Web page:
For more information on effective donations, visit the Center for International Disaster Information.

For information on USAID’s response to the drought in east Africa, visit: www.usaid.gov/hornofafrica

A Mother’s Bond: My Visit to an Ethiopian Therapeutic Feeding Camp

I have a one-year-old little girl at home, just like Aisha, the mother I photographed during my visit to the drought-impacted region of Ethiopia. Just like this Aisha, I hope that I am nourishing my daughter’s body, mind, and spirit by providing her everything within my means. Unlike Aisha, my daughter weighs nearly three times more than her one-year-old little girl, and she has come to this therapeutic feeding camp because it is her best hope for food for her daughter and for herself.

A woman named Aisha holds her daughter at a therapeutic feeding camp in Ethiopia. Photo Credit: Aysha House-Moshi/USAID

While visiting Ethiopia last week, I saw examples of how USAID is serving the entire food continuum – food aid projects for the hungry, resilience projects for those able to work for food, and food security projects to support smallholder farmers who are delivering prized harvests to markets. All of these projects are making a difference, but as I looked at the growing numbers of hungry, risking their lives to migrate to camps in Ethiopia and Kenya, I couldn’t help but to focus on my fellow mothers risking everything to feed their children and feed our future.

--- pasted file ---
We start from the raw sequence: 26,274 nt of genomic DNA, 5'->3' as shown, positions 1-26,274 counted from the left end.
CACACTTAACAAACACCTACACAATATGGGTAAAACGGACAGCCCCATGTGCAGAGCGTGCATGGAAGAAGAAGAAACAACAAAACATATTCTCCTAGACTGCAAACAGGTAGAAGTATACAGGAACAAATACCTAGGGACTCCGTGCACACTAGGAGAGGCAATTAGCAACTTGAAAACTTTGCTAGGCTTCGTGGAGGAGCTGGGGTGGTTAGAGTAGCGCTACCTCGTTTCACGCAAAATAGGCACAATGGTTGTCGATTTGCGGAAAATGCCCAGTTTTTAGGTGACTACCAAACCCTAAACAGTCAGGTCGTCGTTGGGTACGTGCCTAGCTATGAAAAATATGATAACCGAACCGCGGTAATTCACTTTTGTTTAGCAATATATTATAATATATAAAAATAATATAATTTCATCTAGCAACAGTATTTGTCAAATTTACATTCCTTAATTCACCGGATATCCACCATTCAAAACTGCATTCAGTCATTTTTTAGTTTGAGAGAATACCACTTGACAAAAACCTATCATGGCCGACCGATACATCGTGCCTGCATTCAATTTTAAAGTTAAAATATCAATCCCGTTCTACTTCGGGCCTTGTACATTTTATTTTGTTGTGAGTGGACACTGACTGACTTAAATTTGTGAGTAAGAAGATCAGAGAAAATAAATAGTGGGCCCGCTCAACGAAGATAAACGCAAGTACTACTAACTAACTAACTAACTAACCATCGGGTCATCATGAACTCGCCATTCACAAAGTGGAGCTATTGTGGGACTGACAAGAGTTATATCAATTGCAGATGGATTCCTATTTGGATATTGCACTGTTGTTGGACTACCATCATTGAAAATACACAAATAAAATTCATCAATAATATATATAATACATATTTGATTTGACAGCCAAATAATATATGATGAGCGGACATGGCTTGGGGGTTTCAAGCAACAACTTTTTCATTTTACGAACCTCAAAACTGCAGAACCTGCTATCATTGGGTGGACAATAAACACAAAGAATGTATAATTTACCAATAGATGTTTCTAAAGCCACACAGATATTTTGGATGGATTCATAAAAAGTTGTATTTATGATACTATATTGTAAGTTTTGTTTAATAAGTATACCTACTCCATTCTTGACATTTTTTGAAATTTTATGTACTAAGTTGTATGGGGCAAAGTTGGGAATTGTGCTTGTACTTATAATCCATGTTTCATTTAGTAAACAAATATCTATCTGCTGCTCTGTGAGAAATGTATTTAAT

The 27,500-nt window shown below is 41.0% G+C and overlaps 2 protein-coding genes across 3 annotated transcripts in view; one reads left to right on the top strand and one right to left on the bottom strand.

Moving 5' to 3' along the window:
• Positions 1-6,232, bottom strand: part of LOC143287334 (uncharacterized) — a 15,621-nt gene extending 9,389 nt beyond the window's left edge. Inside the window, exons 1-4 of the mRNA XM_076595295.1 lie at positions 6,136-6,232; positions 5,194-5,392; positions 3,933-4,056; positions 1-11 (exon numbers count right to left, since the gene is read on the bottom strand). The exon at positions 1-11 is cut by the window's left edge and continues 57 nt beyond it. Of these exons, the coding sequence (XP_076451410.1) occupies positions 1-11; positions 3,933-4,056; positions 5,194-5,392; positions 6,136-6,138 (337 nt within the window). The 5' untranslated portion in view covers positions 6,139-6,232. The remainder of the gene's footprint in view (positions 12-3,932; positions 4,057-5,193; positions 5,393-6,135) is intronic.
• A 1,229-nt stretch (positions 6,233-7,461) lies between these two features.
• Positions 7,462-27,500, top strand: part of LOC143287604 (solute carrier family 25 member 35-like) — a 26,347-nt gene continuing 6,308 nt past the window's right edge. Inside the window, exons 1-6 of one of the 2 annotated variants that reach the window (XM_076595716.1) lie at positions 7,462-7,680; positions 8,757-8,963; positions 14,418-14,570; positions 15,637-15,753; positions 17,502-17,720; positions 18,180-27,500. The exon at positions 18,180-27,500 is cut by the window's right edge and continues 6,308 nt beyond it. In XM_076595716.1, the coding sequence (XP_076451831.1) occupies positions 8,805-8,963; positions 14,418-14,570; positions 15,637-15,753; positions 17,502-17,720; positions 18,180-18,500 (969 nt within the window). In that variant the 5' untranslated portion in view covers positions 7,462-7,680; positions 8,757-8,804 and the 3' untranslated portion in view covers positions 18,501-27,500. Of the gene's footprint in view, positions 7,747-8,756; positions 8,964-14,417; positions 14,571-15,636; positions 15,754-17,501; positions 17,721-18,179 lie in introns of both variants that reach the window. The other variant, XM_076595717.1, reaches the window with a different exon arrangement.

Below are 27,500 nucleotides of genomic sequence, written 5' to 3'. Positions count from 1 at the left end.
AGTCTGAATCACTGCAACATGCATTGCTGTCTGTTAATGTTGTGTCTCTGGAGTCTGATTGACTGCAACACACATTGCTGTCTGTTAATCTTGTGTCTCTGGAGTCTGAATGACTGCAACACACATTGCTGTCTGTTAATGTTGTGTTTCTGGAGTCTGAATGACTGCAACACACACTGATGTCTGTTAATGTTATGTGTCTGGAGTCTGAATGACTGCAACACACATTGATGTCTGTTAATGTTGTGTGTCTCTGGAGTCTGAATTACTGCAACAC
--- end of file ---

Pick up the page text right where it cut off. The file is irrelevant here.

I visited the Bisle Nutrition Site, which serves at least 7,500 mothers and children just like Aisha and her daughter. The community, mainly pastoralists, is in dire straits. Eligible mothers stand in line, with babies in tow, patiently awaiting food and water rations; while swarms of mothers of hungry children outside of the targeted age group wait for anything that can be spared. The men sit aimless, while elders, particularly the elderly women, are left to rely on the community to care for them.

The Bisle Nutrition Site, in the Shinile Zone, is located in the northeastern part of Somali Region of Ethiopia. It borders Djibouti to the north, Somaliland to the east, and Oromia to the south and west. In normal times, the Shinile Zone receives rain during March to May and July to September. But during this drought, the area i